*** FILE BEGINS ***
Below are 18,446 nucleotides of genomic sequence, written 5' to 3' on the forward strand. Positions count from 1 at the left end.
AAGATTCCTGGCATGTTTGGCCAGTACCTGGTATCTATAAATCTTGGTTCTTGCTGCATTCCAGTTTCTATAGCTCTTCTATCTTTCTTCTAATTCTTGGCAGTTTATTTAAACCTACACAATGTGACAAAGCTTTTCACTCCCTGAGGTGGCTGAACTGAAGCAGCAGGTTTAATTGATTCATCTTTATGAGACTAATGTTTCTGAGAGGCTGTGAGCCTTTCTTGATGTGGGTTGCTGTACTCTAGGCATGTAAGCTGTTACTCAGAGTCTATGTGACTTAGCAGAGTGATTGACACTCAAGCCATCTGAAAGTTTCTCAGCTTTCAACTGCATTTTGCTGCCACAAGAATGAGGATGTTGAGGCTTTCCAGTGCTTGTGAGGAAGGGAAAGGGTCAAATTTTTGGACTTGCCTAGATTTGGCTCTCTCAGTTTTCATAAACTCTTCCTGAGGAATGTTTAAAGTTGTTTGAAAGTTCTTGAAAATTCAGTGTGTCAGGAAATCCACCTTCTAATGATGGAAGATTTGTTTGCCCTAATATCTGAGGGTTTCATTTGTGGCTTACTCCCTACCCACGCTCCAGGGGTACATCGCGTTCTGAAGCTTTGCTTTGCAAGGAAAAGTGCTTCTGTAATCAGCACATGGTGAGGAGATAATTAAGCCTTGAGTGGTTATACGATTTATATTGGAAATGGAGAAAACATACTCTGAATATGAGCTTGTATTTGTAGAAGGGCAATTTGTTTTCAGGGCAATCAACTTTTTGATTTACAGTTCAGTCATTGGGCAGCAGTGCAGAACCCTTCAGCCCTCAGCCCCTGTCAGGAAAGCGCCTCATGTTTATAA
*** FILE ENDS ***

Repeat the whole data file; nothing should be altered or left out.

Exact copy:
Below are 18,446 nucleotides of genomic sequence, written 5' to 3' on the forward strand. Positions count from 1 at the left end.
AAGATTCCTGGCATGTTTGGCCAGTACCTGGTATCTATAAATCTTGGTTCTTGCTGCATTCCAGTTTCTATAGCTCTTCTATCTTTCTTCTAATTCTTGGCAGTTTATTTAAACCTACACAATGTGACAAAGCTTTTCACTCCCTGAGGTGGCTGAACTGAAGCAGCAGGTTTAATTGATTCATCTTTATGAGACTAATGTTTCTGAGAGGCTGTGAGCCTTTCTTGATGTGGGTTGCTGTACTCTAGGCATGTAAGCTGTTACTCAGAGTCTATGTGACTTAGCAGAGTGATTGACACTCAAGCCATCTGAAAGTTTCTCAGCTTTCAACTGCATTTTGCTGCCACAAGAATGAGGATGTTGAGGCTTTCCAGTGCTTGTGAGGAAGGGAAAGGGTCAAATTTTTGGACTTGCCTAGATTTGGCTCTCTCAGTTTTCATAAACTCTTCCTGAGGAATGTTTAAAGTTGTTTGAAAGTTCTTGAAAATTCAGTGTGTCAGGAAATCCACCTTCTAATGATGGAAGATTTGTTTGCCCTAATATCTGAGGGTTTCATTTGTGGCTTACTCCCTACCCACGCTCCAGGGGTACATCGCGTTCTGAAGCTTTGCTTTGCAAGGAAAAGTGCTTCTGTAATCAGCACATGGTGAGGAGATAATTAAGCCTTGAGTGGTTATACGATTTATATTGGAAATGGAGAAAACATACTCTGAATATGAGCTTGTATTTGTAGAAGGGCAATTTGTTTTCAGGGCAATCAACTTTTTGATTTACAGTTCAGTCATTGGGCAGCAGTGCAGAACCCTTCAGCCCTCAGCCCCTGTCAGGAAAGCGCCTCATGTTTATAA